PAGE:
The Duke of Cambridge, founder of The Royal Foundation’s United for Wildlife, visited Microsoft HQ to learn how a new state of the art AI scanning technology can increase detection of illegal wildlife products being trafficked through international airports, and help to disrupt this criminal trade.
Following a recent trial at London Heathrow, Microsoft’s AI research project, SEEKER, proved its ability to detect illegal wildlife items concealed in baggage and cargo.
The Duke learned about the potential of this technology as part of his work with The Royal Foundation’s United for Wildlife. The illegal wildlife trade is among the five most lucrative global crimes and is often run by highly organised criminal networks. United for Wildlife aims to make it impossible for traffickers to transport, finance or profit from illegal wildlife products.
During the visit, The Duke followed a poaching case from end to end to discover how United for Wildlife partners are helping to disrupt this criminal network at each stage. From rangers at the Southern Africa Wildlife College, through UK Border Force officials at the frontline of efforts to intercept illegal wildlife products, and on to United for Wildlife Financial Taskforce partners working on complex financial investigations after products have been found.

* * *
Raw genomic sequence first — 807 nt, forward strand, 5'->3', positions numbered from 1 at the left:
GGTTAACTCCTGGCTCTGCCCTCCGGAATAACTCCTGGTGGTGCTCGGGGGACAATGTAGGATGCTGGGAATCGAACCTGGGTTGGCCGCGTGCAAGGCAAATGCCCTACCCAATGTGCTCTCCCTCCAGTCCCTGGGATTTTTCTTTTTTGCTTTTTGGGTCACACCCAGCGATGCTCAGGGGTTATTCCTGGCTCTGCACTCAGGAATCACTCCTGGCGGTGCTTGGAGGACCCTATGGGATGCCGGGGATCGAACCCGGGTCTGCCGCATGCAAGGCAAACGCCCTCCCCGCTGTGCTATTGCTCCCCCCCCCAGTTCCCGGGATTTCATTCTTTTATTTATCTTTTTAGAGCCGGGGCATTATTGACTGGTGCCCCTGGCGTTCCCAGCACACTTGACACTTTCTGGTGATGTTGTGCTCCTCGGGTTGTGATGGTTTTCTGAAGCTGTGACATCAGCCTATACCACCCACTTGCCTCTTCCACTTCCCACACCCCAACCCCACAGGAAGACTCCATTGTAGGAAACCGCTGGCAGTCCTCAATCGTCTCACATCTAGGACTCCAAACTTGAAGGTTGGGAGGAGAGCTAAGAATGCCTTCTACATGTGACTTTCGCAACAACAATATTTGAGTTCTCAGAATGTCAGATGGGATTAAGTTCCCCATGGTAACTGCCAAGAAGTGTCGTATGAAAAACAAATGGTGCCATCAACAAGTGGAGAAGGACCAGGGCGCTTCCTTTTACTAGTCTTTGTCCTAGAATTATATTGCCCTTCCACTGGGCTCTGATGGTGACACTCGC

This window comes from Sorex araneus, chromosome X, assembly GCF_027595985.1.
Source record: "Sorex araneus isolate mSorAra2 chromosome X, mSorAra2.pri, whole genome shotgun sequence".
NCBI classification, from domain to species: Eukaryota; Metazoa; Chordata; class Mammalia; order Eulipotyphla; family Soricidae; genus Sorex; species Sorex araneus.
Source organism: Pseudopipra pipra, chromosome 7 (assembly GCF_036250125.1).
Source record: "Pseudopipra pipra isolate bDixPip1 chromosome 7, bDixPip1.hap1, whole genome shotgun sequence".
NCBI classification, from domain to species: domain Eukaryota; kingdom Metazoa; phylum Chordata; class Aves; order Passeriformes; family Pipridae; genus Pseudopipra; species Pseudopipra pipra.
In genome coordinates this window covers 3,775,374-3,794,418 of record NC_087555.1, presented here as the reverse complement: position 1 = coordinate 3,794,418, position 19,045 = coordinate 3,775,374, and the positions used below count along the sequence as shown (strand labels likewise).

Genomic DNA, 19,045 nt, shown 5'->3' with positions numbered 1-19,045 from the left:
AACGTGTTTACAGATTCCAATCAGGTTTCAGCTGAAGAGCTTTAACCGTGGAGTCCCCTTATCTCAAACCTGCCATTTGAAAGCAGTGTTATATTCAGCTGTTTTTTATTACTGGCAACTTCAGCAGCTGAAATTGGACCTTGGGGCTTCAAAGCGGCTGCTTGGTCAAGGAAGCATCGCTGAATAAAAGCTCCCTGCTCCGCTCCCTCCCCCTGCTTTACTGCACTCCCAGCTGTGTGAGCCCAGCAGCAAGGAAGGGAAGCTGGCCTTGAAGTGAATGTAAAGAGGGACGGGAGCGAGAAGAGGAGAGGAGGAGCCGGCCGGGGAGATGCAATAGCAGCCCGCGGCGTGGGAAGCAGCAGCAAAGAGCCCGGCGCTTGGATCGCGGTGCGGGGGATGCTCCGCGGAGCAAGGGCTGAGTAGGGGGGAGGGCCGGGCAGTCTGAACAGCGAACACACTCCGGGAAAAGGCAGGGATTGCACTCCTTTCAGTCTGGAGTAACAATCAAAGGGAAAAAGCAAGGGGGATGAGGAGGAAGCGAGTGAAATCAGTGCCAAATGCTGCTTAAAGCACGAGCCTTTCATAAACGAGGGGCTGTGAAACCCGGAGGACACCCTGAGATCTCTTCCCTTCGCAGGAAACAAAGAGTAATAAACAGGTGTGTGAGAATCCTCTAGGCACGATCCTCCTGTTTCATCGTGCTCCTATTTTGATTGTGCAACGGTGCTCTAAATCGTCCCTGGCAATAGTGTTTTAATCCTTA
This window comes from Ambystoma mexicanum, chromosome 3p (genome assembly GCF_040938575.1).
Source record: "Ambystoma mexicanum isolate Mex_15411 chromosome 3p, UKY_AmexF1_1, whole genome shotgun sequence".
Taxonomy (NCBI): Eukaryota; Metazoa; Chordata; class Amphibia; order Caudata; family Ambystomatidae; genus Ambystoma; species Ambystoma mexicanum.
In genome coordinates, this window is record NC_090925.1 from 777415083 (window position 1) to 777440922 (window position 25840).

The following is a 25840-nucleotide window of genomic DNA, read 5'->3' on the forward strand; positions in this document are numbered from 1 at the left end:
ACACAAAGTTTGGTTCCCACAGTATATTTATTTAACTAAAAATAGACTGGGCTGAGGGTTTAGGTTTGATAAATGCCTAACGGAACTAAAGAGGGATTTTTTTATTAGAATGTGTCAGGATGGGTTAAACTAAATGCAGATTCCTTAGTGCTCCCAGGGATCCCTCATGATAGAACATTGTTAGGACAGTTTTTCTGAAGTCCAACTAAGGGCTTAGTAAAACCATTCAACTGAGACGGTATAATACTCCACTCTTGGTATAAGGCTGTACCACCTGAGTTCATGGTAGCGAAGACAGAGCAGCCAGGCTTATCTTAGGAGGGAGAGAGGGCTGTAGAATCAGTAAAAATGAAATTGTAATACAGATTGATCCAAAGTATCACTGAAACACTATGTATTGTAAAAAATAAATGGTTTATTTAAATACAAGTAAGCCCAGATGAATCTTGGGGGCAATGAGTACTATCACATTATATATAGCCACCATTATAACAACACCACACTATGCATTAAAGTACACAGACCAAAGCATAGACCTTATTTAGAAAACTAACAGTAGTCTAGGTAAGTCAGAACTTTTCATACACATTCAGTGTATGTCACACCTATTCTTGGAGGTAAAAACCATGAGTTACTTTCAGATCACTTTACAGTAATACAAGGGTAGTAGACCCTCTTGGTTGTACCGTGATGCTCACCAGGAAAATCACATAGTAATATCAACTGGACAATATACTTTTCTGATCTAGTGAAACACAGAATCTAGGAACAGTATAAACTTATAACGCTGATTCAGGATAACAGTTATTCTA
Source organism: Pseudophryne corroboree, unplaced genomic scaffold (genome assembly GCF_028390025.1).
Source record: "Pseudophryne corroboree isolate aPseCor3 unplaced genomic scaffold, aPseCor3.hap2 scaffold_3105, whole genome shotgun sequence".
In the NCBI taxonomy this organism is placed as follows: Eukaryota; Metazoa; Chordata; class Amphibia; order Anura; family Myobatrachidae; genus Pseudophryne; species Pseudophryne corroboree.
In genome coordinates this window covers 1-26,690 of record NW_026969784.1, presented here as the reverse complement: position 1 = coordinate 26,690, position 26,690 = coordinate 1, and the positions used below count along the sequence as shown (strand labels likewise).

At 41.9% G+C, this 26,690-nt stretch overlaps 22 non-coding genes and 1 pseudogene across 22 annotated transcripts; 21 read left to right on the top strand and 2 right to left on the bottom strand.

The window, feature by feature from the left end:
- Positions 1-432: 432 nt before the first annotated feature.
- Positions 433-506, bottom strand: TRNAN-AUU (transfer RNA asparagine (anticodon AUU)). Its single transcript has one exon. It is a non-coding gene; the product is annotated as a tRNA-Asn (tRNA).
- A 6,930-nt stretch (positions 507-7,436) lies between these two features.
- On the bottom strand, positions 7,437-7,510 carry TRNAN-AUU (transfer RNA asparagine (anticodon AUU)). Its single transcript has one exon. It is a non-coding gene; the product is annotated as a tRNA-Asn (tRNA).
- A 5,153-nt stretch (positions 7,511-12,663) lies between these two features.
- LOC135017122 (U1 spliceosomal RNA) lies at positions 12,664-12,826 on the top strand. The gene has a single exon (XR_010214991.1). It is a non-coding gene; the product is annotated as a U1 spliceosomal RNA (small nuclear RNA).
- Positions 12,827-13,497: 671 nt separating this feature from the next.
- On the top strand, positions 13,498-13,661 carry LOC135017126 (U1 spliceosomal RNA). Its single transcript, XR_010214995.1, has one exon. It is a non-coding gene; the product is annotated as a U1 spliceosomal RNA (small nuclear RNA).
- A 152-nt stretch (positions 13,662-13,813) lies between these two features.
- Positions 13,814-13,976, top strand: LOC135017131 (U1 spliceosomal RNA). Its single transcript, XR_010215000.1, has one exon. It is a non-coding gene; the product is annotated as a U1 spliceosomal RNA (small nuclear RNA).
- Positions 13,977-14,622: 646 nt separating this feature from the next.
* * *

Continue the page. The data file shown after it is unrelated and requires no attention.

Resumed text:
United for Wildlife was founded by Prince William and The Royal Foundation in 2014 with the aim to leave our planet in a stronger position for the next generation by protecting endangered species and their habitats from the Illegal Wildlife Trade.